May 31, 2009
May 27, 2009
Since getting out of Downing St, I've been too busy to do much thinking here. Still focused on finishing the new book, which is on target now and should be completed in Basel next week. Otherwise, I seem to have been tied up in funding issues: I came up with the idea of an international Sculpture Triennial for the North West, which is now going after about £1.5million from different governmental funds; and then there have been various funding applications related to the partnership with Tampere, Finland.
May 22, 2009
Art is capable of depicting the impossible or invisible: hope, pain, joy, fear… states and emotions sometimes inescapable with ill health. We will explore some of our most powerful and yet most elusive moments - times of survival.
Paracetamol Soup, the recent arthur+martha exhibition of work made in healthcare settings, was reviewed in The Guardian (article by Penny Anderson and photostream at http://www.guardian.co.uk/society/2009/apr/29/arthur-martha-artists ).
"a blessing: daffodils
the light, a relief
a relief (the darling)
it comes slowly."
(speak poem, Cherry Tree Hospital , 2009)
May 17, 2009
In similar questioning of perception, expectation and reality, Magnus Quaife takes images and interrogates them directly on that ground. Primarily working in watercolour, Magnus has a series of rural idylls, some rough re-paintings historic landscapes, featuring the box cabinet of one of the first super-computers used to simulate the real world; or seeing images of May 1968, and finding instead images of quirky images of life of the period, which converted into faded graphics accumulatively create an unreal era of non-memory.
Other artists so far confirmed for the show are: Sarah Sanders, Brass Art, Jesse Ash, Maurice Carlin, Amy Pennington, Rachel Goodyear, Rachel Well, and Alison Erika Forde. There will also be a sound art event during the show. It was interesting talking to the 3 artists that none of them had visited Bury Art Gallery since its innovative programme began (and that's probably nearly a decade now!); just as they don't situate their practice in the local and therefore why should they, Bury positions itself in the international context; However, my thinking is that the curatorial practice assumes that important artistic debates are moved forward more significantly through the dialogue between artforms as well as within them - hence events like the Text Festival.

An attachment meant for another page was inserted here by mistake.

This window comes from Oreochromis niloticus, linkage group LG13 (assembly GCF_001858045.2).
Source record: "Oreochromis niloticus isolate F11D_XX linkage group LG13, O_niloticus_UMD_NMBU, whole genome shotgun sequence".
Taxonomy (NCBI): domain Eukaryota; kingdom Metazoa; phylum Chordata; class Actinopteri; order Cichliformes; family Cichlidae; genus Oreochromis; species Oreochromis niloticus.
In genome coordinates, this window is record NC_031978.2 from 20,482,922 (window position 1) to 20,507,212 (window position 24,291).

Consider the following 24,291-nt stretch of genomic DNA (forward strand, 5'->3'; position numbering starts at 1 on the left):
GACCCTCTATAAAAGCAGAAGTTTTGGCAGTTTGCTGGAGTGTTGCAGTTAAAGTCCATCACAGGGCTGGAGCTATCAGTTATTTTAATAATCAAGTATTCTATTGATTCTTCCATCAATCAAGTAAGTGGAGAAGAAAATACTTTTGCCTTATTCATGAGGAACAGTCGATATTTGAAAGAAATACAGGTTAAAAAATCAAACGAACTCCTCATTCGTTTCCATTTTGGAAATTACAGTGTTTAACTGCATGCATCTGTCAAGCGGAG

May 16, 2009
May 15, 2009
Lee Patterson, Matt Wand, Hainer Woermann
Chapman Gallery, University of Salford
Performances Saturday 16th May 7-11pm, Free
Exhibition open: Monday 18th May – Friday 5th June
‘a few left traces’ is a performance and exhibition concept initiated and curated by Ben Gwilliam and Helmut Lemke (both featured in the Text Festival). It will be taking place at the Chapman Gallery at the University of Salford as part of the European Night of Museums and is organized and funded in co-operation with the Arts Unit. Following on from a previous event in 2007 (then the silence increased), ‘a few left traces’ is both a performance event and a subsequent exhibition that unpicks sound/music as an Interdisciplinary Art Practice, bringing together thought and debate as part of the process of making.